One of the things we find ourselves discussing around here a lot is the need for more space. We each have a list of ideas and "must-haves" for our next house. And it's practically a Sunday afternoon ritual to all pile in the van and troll the neighborhoods we like for an open house or two. (Remind me, in future blogosphere discussions, to tell you what a kick we get our of giving realtors fake names. Our current favorite: Bob and Amy Duncan. You Good Luck, Charlie fans will get that. Teddy, Gabe and Charlie are usually mortified.)
Perhaps you read my husband's musings about space on Man Cave Monday. Sad story, isn't it? I mean, I'm watching him now, snuggled--asleep--under a blanket on the couch, his David Baldacci book about to slide to the floor, and think, "Does he really NEED a man cave?" But then, it hits me: if he has that man cave he keeps talking about, would he stop trying to use the pretty pillows to sleep on?" (Note to self: contact realtor asap.)
The idea of more space began in earnest about five and a half years ago. I was carrying my third child, that small-but-mighty ball of energy, who was due in December of that year. I wondered how, when we took up every inch of space in our 1507 square feet of paradise, we would shift to make room for another person’s things. Who would share a room with whom? Where would the new toys go? Would we really need new toys? Then there was the reality of moving from a one-on-one to a zone defense; the children would now outnumber the parents. What if they were to lock us in one of these small rooms and not let us out?
Incidentally, that child turned five in December. Five—do you hear me?! She came into the world on her due date and has done things her way ever since. (After a longish labor, she finally decided she was ready and I delivered her, unassisted, before the L&D nurse could even find gloves. My husband and my doula caught her as she skidded across the bed.) She’s a firecracker, I’m telling you.
My space worries needn’t have caused me any concern—we still occupy the same space we did five years ago. But there are days when I think we simply have to move before sundown. I dream about a laundry room with a utility sink. I covet walk-in closets and a big pantry. Don’t even get me started on a master suite or I will cry out loud. And now, with the onset of Pinterest, there are untold pretty spaces to long for that I've yet to discover and re-pin.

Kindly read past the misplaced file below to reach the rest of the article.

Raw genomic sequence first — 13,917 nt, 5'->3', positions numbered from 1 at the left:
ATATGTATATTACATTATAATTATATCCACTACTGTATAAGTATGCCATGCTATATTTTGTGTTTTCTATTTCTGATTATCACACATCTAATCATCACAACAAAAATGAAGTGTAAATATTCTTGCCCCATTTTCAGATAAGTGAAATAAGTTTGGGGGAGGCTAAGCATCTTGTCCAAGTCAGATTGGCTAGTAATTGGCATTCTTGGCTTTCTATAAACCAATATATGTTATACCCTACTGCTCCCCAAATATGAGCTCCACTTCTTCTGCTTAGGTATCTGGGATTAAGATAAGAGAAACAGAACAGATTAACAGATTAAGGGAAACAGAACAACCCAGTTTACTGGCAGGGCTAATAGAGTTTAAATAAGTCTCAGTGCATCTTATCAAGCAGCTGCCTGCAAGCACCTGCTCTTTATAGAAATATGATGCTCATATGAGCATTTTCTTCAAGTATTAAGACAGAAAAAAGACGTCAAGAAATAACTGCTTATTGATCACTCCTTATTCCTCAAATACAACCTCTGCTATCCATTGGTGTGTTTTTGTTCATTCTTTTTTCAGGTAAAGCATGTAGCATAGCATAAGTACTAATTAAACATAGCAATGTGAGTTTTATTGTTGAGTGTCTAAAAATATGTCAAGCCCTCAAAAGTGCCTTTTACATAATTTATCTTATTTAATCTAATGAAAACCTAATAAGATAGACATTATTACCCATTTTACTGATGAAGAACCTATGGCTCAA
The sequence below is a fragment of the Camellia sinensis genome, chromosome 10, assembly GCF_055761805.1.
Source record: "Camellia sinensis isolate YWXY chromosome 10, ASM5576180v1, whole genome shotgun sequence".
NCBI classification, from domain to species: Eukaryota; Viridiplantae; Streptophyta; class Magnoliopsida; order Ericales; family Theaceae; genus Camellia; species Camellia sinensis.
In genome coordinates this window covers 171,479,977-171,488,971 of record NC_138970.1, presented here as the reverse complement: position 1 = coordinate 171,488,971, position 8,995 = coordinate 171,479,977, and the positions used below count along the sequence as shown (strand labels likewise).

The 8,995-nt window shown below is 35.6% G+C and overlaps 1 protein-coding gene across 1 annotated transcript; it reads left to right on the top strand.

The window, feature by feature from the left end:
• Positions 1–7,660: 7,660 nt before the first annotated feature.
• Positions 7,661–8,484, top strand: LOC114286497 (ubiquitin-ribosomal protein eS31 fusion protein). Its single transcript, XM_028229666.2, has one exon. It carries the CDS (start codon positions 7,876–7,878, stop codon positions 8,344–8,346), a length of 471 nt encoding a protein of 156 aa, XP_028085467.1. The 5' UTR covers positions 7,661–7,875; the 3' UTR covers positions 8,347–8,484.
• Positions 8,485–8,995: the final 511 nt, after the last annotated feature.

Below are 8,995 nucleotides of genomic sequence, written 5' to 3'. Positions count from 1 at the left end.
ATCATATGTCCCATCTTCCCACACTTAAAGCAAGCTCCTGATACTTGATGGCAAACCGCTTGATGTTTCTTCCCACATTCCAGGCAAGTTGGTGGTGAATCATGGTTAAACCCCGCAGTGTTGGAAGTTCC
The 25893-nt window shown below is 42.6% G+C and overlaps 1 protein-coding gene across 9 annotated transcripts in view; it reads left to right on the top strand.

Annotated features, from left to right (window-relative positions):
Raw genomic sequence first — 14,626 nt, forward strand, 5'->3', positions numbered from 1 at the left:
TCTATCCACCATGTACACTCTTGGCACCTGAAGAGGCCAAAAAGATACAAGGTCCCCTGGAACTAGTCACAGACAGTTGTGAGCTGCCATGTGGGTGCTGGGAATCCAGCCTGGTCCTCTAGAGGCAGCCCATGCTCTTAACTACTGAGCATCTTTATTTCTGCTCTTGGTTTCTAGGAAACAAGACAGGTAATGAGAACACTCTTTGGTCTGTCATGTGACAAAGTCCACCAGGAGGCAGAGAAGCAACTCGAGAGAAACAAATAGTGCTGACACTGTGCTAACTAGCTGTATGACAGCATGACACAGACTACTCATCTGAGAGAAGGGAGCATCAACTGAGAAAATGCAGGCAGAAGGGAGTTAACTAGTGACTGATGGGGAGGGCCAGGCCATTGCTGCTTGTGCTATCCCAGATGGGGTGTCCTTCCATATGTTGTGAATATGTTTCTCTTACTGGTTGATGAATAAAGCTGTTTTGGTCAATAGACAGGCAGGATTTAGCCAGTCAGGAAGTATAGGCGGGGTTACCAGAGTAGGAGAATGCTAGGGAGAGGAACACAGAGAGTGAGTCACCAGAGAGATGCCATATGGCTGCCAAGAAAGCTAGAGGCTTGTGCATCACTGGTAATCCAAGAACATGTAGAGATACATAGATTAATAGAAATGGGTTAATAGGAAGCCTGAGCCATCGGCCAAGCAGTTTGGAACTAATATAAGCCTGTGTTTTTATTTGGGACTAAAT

But the truth is, I would find it so hard to move from this home. Our beloved cat, Phineas, who lived with us here for 11 years, is buried in the front yard. I brought all these people home from the hospital to this house, nursed them in this living room, watched them take their first steps right here. The playhouse my dad (better known as Paw Paw) built in the back yard a few summers ago still needs painted. I can’t let some other family take ownership of the playhouse. Not when I have pictures of my four-year-old son (now eight!) clambering up the ladder to sit beside Paw Paw on the roof and hammer nails. Even this afternoon, my daughter and niece are out in the playhouse making mud pie sandwiches. My two older children are sitting side by side on the couch, watching Return of the Jedi. Meanwhile, I'm eyeing with disdain, a group of teens on the street in front of my house, as they keep inching closer and closer into my driveway, without thought or boundary. I'm fighting the urge to shout, "Get off my lawn, derelicts!" The only thing stopping me is Kevin's nostalgic story about doing the same thing when he was that age.
"You stood around with eight other teenagers on your neighbor's lawn, uninvited?" I asked.
"That's probably why she opened the front door and shouted, 'Get off my lawn, derelicts!' to the lot of you."
However, we are moving at a rapid pace toward those years when teenagers gather in our kitchen, eating us out of house and home. We want to welcome them, have space for them. Plus, we would just love a nice big porch, a fine deck, and on, and on.
Still, I’m astounded by the amount of love and energy that can live in 1507 square feet of space. These three progeny I nurture here are bright, wonderful people. Do they fuss and fight when things feel crowded? Yes. Do they complain when someone jumps in the shower first? Yep. Do they constantly jockey for the position of who gets the room with the half bath? You betcha. Do they want to move into another home? Apparently not. When the subject was broached recently, they voted unanimously to stay right here where we are, “in our house.” My preteen sums it up by making clear her desire, “I want my own room. But I don’t want to move.” In other words, you all do what you want, just give me my space.
But at the end of the day, it's really only about 300 square feet of space that matters. It's then that we are all smooshed together in the den, watching Cosby reruns, playing the Wii, reading stories, giving hugs and good night kisses.
So if I really get a hankering to move, I’m going to have to go with Little Miss Five-Year-Old to help that happen. She knows how to get things moving. After 26 hours of labor, she finally decided it was time to move—and there she was, finding her space.
She’s the one who started this whole space issue in the first place.